However, the most fundamental economic policy difference between the candidates is on national income or wealth, a point of contention that is prefaced by the rest of the tax plans of both Senators McCain and Obama. An example is the latter’s proposal to increase the estate tax to a top rate of 55 percent while the former will act to keep it low because the estate tax is one of the most unfair tax laws (“Leader We Can Believe In” par. 9).
And while Senator McCain, in order to encourage the creation of jobs and growth of business, will retain the top tax rate for entrepreneurs at 35 percent, and keep the 15 percent rate on dividends and capital gains, Senator Obama will increase the marginal income tax rate which applies to the nation’s 23 million small business owners including those making over $250,000 (“McCain/Palin Economic Plan” par. 9).
A close look at his plan to cut taxes for 95% of taxpayers – even if more than a third of all Americans already pay no taxes at all – reveals that he also wants to impose “the largest tax increases ever on the other 5 percent” (“Obama’s 95% Illusion” par. 2). A closer scrutiny of his tax cuts will expose the tens of billions of dollars in government handouts that are disguised by the phrase “tax credit”; in other words, the government handout is “an income transfer, a federal check, from taxpayers to non-taxpayers” (pars. 3 &11).
Senator Obama himself describes best what he wants to do with national income, “spread the wealth around, it’s good for everybody” (“Obama Admits He is a Socialist” 0:24). CONCLUSION: Without a tinge of doubt, both presidential candidates have, in their heart and mind, the utmost welfare of the American people especially the majority, the working class. True: their fundamental economic policies differ vastly in both substance and implementation.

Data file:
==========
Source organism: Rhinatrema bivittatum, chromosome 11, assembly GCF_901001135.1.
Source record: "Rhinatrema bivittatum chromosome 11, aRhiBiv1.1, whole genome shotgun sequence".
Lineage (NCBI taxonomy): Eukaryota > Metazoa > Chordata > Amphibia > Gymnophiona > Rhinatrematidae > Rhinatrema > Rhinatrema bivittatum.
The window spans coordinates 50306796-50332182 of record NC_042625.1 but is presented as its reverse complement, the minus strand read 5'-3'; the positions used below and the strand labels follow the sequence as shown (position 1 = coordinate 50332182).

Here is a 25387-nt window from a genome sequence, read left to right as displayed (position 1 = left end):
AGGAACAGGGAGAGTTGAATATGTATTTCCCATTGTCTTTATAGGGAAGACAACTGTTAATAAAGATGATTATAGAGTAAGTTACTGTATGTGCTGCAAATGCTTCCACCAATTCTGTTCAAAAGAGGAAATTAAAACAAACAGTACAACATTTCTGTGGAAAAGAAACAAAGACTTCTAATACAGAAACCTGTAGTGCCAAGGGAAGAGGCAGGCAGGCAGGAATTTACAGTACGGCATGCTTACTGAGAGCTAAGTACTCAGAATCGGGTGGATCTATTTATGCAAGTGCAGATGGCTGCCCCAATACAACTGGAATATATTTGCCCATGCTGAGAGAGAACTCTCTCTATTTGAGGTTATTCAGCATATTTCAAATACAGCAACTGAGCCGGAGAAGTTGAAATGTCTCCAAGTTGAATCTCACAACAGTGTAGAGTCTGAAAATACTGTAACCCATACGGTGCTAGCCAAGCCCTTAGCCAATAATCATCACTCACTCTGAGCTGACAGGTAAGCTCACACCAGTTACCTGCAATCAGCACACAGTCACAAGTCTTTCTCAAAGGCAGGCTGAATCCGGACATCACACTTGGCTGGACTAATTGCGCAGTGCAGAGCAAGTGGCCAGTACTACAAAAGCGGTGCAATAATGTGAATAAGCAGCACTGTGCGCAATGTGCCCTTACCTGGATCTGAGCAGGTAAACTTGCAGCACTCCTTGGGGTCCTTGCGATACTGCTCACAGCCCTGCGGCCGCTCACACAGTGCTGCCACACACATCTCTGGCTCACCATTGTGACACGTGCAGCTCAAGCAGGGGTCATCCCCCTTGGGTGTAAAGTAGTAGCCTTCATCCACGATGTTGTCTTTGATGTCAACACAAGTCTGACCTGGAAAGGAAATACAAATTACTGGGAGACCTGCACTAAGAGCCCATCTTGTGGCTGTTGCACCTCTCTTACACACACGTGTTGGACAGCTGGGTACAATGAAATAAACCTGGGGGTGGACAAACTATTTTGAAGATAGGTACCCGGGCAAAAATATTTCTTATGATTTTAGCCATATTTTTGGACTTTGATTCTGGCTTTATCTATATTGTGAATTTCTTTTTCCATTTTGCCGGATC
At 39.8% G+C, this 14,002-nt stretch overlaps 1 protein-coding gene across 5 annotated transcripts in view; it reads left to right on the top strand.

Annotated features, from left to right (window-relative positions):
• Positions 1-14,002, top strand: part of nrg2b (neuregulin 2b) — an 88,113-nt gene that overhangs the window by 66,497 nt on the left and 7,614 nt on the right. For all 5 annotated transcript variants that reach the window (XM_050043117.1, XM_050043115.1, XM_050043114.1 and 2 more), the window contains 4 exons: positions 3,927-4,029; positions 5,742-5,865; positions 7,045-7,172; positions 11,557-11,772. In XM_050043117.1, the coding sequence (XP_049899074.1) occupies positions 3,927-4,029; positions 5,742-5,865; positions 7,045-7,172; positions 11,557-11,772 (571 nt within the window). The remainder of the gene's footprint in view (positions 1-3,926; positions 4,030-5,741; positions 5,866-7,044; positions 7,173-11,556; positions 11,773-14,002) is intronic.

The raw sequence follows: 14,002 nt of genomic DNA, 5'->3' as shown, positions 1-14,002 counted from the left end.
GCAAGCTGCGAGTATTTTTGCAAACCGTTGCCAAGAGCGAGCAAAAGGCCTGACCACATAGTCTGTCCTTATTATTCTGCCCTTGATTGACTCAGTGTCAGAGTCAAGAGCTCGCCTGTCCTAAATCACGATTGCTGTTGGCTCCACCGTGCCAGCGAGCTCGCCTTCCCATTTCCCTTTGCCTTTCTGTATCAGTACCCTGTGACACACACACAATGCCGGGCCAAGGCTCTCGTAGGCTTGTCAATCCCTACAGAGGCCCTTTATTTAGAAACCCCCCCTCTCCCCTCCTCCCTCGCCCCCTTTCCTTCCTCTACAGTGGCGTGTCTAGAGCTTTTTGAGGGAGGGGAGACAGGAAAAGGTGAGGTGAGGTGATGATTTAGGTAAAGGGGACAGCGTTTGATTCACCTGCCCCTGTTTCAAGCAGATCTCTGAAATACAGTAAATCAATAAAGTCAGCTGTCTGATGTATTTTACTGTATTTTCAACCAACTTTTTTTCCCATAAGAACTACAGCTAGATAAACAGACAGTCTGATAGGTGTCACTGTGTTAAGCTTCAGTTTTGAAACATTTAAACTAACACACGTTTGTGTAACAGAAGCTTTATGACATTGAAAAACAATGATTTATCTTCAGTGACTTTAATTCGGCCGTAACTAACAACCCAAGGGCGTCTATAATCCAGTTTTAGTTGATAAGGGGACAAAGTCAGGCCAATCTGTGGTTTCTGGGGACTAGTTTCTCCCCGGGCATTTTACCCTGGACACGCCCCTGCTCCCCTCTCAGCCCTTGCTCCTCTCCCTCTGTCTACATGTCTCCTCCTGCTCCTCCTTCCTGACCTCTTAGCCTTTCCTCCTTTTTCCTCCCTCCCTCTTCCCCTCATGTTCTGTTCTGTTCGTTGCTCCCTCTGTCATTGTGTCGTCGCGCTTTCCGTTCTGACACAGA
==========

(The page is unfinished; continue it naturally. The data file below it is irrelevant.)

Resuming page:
Senator McCain wants to retain or even lower, where possible, the rates of taxes for the wealthy and the small businesses; he wants to encourage employers and entrepreneurs to keep doing business and therefore create jobs and wealth for the greater good; he wants an environment where there is creation of wealth instead of capital flight.
Senator Obama, on the other hand, wants to raise taxes substantially on income tax, dividends, and capital gains tax on the top 10 percent taxpayers who are already paying 70 percent of all income taxes; he wants to have an “overt income redistribution program” (“Liberal Supermajority” par. 10); he wants what is “good for everybody” even if it means punishing those who work hard and invest wisely. The presidential election of 2008 will, indeed, be historic. Voters will not only elect the better candidate who could steer the greatest nation on earth from the current financial crisis into stability and unequivocal prosperity again; but also choose a very fundamental principle. I prefer a leader who does not advocate welfare society but instead, wants to encourage industry, inspire success, and create wealth for the country and ultimately, for the people.
I am voting for John McCain.
: “A Leader We Can Believe in to Help Small Businesses. ” JohnMccain. com 11 June 2008. Accessed on 16 October, from http://www. johnmccain. com/Informing/News/PressReleases/read. aspx? guid=0109eb5b-68d1-42c3-a280-f601ac417daf “A Liberal Supermajority: Get ready for ‘change’ we haven’t seen since 1965, or 1933. ” The Wall Street Journal 17 October 2008. Accessed on 21 October 2008, from http://online. wsj. com/article/SB122420205889842989. html